When you try to imagine the previous traditions of Wellesley College, what do you see? Students in antiquated dresses softly singing hymns? Orderly processions of students around our beloved Lake Waban? You would be wrong.
After exploring some of Wellesley’s long lost traditions, it has become clear that our fore-sibs were well-versed in creating lively, memorable, rowdy ceremonies that reflected the Wellesley character of empowerment and determination. Our fore-sibs put us to shame in the traditions department and we need to amp up our school spirit and friendly competition between classes — otherwise the ghosts of perished Wellesley alumnae found around campus will incessantly haunt us.
Although Tree Day still occurs in our sophomore year, examining its roots produces fascinating results about the character of past Wellesley students. The tradition started in 1877 after Wellesley students wanted to emulate a tradition of tree-planting found at Vassar College. Henry Fowle Durant, founder of Wellesley College, helped the historically women’s institution reclaim the tradition as its own, proposing that students plant a tree as first years to watch themselves grow as the tree does. Students took a few days to prepare for the festivities with music, poems and addresses. When the day came, the sophomores greatly outdid the first years — there were only two classes at the time — with a printed program and sophisticated costumes. In later years, the tradition was held on Severance Green, starting with a procession of classes that, upon forming a W, would sing and partake in festivities for an audience of special guests and family members. At the end of the event, students would race to the new class tree. Another notable characteristic of Tree Day was that the first-year class would reveal its color — back then, the students decided their class color, as they were not fated to red, green, purple or yellow as we are today — to the rest of the school. Some upperclassmen used “questionable methods” to figure out the first years’ color in advance. Tree Day came to a temporary end after the 1968 celebration due to its seeming antiquity.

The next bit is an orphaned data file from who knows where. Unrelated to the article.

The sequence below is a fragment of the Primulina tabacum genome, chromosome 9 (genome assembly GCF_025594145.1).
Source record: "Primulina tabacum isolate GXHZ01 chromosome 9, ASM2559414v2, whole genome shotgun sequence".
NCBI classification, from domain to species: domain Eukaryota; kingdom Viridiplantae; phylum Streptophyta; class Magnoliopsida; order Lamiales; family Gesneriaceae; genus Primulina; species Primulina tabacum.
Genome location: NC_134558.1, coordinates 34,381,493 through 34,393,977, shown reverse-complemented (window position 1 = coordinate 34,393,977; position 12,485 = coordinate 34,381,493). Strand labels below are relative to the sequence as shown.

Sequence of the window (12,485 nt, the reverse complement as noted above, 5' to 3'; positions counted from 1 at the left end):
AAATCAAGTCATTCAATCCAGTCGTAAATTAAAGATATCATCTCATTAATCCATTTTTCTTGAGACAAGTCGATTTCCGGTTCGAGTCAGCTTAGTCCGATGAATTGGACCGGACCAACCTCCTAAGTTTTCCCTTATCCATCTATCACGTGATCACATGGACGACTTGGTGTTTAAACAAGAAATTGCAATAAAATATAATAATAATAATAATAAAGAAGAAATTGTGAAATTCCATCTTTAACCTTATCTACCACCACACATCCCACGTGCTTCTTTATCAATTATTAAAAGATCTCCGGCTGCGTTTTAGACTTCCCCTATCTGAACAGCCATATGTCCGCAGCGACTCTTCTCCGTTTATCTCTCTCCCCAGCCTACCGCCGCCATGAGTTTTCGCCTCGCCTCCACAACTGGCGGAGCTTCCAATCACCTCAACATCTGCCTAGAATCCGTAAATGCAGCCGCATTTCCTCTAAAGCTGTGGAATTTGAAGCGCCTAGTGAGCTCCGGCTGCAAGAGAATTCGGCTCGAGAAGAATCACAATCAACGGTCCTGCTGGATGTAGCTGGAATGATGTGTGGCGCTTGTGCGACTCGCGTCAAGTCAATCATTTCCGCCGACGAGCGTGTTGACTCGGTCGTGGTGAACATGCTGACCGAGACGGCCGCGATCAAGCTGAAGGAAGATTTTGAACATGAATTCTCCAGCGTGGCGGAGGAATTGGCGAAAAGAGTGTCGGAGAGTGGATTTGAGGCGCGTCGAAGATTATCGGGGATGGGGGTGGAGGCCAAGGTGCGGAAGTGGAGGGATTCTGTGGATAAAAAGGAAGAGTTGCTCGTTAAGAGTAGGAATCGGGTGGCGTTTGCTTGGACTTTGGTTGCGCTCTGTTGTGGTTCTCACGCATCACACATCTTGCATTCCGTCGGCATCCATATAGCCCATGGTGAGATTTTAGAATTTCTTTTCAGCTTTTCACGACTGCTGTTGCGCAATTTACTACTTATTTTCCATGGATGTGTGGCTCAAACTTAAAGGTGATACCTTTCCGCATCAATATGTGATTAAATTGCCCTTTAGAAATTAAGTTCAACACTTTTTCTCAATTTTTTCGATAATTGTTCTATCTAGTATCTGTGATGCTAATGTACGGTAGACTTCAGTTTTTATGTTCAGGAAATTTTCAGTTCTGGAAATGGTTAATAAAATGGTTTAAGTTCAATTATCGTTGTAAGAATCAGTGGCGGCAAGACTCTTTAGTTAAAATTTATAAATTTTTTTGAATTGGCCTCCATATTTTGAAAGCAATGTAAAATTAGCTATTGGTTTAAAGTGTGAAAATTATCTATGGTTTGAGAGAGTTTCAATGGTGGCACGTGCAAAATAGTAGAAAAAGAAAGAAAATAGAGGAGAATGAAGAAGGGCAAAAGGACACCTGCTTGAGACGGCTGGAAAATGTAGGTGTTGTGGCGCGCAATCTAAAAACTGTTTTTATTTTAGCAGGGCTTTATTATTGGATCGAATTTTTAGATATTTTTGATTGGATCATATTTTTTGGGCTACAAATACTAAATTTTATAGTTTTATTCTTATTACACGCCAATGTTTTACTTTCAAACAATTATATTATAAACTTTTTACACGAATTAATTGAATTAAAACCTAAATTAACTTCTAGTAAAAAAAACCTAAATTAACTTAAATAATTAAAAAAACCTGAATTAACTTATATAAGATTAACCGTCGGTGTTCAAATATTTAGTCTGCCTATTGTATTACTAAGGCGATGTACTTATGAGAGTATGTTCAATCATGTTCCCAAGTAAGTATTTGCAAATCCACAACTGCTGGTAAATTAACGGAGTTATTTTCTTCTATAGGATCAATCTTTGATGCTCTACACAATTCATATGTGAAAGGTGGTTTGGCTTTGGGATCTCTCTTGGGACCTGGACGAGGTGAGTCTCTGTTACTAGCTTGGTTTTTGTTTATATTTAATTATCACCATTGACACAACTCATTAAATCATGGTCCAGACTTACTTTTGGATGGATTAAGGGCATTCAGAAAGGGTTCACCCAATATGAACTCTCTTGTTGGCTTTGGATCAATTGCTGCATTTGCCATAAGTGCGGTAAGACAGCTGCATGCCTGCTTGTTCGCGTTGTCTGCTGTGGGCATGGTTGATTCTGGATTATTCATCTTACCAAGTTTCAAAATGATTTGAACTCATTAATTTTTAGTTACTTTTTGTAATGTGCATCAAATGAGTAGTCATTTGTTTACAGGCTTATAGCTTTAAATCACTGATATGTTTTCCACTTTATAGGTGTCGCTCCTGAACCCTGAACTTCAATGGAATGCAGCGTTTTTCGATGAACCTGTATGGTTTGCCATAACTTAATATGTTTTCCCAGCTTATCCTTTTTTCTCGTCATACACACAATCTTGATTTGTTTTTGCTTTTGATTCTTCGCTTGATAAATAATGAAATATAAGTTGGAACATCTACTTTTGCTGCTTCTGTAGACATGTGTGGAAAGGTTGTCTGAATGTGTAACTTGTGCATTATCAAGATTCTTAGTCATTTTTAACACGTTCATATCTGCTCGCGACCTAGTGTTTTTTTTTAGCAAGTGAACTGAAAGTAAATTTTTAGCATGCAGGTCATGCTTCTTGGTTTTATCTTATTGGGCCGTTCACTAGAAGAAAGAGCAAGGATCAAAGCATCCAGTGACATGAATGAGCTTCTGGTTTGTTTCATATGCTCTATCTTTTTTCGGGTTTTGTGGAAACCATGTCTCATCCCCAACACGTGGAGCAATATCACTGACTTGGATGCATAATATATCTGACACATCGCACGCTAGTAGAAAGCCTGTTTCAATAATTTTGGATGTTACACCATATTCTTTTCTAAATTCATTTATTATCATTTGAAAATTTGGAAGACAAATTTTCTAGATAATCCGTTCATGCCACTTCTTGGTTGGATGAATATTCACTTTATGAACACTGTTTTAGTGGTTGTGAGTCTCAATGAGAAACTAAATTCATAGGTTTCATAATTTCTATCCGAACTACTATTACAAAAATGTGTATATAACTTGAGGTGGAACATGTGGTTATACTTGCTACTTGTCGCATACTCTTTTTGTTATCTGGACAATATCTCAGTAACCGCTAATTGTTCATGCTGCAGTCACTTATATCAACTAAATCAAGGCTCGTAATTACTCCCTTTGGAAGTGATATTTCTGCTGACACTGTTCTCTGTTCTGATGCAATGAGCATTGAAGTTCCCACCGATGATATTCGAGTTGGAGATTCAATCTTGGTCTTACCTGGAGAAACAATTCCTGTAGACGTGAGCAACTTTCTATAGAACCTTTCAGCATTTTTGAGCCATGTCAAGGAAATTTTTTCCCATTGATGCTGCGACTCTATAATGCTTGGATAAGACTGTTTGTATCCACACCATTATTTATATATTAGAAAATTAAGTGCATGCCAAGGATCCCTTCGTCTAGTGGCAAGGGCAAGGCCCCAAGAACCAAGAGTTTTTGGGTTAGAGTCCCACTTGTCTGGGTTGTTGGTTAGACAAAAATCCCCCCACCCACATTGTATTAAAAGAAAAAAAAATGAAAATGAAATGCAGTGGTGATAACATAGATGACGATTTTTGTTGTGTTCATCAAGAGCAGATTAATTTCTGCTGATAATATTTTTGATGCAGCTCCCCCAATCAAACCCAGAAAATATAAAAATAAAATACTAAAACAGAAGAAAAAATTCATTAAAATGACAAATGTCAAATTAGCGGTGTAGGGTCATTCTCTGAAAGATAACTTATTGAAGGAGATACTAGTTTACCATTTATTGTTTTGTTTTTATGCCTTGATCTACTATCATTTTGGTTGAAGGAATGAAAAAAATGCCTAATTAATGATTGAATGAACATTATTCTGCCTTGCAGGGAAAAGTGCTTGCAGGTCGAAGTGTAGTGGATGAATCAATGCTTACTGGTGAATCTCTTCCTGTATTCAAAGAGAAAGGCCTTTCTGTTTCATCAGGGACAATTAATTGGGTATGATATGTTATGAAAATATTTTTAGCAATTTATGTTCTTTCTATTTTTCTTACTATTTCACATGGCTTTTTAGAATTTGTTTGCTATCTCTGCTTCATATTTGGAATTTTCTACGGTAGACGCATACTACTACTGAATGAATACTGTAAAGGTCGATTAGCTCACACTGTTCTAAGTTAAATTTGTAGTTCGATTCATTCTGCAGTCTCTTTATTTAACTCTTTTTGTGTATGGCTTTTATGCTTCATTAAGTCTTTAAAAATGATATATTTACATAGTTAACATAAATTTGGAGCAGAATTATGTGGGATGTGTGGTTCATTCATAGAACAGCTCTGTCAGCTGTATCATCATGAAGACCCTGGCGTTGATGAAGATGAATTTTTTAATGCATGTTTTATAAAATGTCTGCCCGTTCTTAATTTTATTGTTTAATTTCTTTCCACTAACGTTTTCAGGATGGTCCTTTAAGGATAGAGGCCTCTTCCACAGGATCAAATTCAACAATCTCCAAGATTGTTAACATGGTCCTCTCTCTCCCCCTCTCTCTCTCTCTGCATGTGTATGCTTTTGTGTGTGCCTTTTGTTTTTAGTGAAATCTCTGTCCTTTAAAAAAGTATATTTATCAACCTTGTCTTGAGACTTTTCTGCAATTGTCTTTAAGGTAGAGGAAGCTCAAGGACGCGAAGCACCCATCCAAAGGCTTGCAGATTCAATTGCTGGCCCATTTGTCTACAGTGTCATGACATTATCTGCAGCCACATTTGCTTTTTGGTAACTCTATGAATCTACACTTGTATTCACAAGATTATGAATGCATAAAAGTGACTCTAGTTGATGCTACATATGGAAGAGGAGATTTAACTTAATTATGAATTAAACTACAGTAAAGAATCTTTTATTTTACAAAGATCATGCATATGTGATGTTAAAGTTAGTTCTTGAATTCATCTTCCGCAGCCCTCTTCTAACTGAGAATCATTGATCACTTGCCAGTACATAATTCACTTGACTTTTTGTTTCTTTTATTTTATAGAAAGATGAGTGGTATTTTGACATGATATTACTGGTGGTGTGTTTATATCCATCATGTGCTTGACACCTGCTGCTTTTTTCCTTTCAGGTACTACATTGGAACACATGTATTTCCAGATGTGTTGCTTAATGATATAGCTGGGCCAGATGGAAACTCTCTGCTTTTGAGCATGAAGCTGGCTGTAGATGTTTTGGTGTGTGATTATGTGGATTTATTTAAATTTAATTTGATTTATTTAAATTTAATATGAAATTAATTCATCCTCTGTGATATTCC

Tree Day may still be around, but Float Night has floated away from our school’s consciousness. A tradition that started in the 1880s, Float Night involved each class crew showcasing songs and dances on the lake. After singing individual class songs for a while, the fleets would come together to float and sing side by side. Simultaneously, other students would parade around the lake, whose trees were adorned with Japanese lanterns. At the event’s peak, it drew almost 7000 guests, including the governor of Massachusetts and the mayor of Boston. There were fireworks as well, though the tradition was promptly discontinued when a man who claimed to be an expert on fireworks set them off dangerously close to Claflin and Tower Court. Float Night had its critics for being boring, but it persisted until 1948, when it was abandoned due to several consecutive years of bad weather in a row. However, parts of the tradition persisted, in the form of class crew races.
While Tree Day and Float Night were openly celebrated by most of the school, a tradition that was shrouded in secrecy was Forensic Burning. Starting in 1889, students took out their frustrations on their senior theses by drowning them in the lake — a necessary resort because students were initially prohibited from using fire. That rule soon changed, and the tradition of burning school work in the woods took root. The rites performed by students in the woods were never revealed, but everyone could witness the mournful procession around campus. Even when forensic and debate courses were no longer required for students, the tradition continued and adapted to burning finished coursework for other subjects. Students dressed up as “sheeted ghosts” and processed with candles while singing in Latin, formed a W and stuck lights in the ground. Forensic Burning came to an end after the last ceremony of 1916.
The last series of lost traditions built upon the theatrical roots of Tree Day and Float Night: the production of the Faculty and Junior Shows and the Greek Play. From 1944 to 1960, a Faculty Show was produced every year, in which faculty members mocked themselves and students. Some particularly outrageous shows involved the joining together of male faculty members to perform a men’s ballet and a Latin professor who would perform long scenes while in a headstand. The students also participated in theatrical traditions with the Junior Show and the Greek Play. Starting in 1936, the junior class would put on an original musical show, some of which had clever names such as “The Taming of the Few” and “One Knight’s Stand.” The shows would often intertwine social issues with comedy and college-specific issues. Students at the time reported that the production of the play fostered enthusiastic connections among the junior class. Although the original form of the Junior Show no longer exists today, its roots are currently manifested in talent shows and culture shows. Finally, the Greek Play, which began in 1934, would occasionally occur if Greek students felt passionate enough about putting on a play. Although the plays were in Greek, students who did not speak Greek also regarded the performances highly, as they were able to grasp the plot using visual cues.
Although traditions such as Forensic Burning and Float Day are lost to us today, we have more in common with past Wellesley students than we realize. According to “Traditions of Wellesley,” published in 1916 by the Wellesley College Alumnae Association, “One sophomore class was so distraught by having mathematics required of them that they burned their textbooks.” For students averse to STEM courses, this tradition of the past does not seem obsolete at all — they may even feel inspired to revive the rites.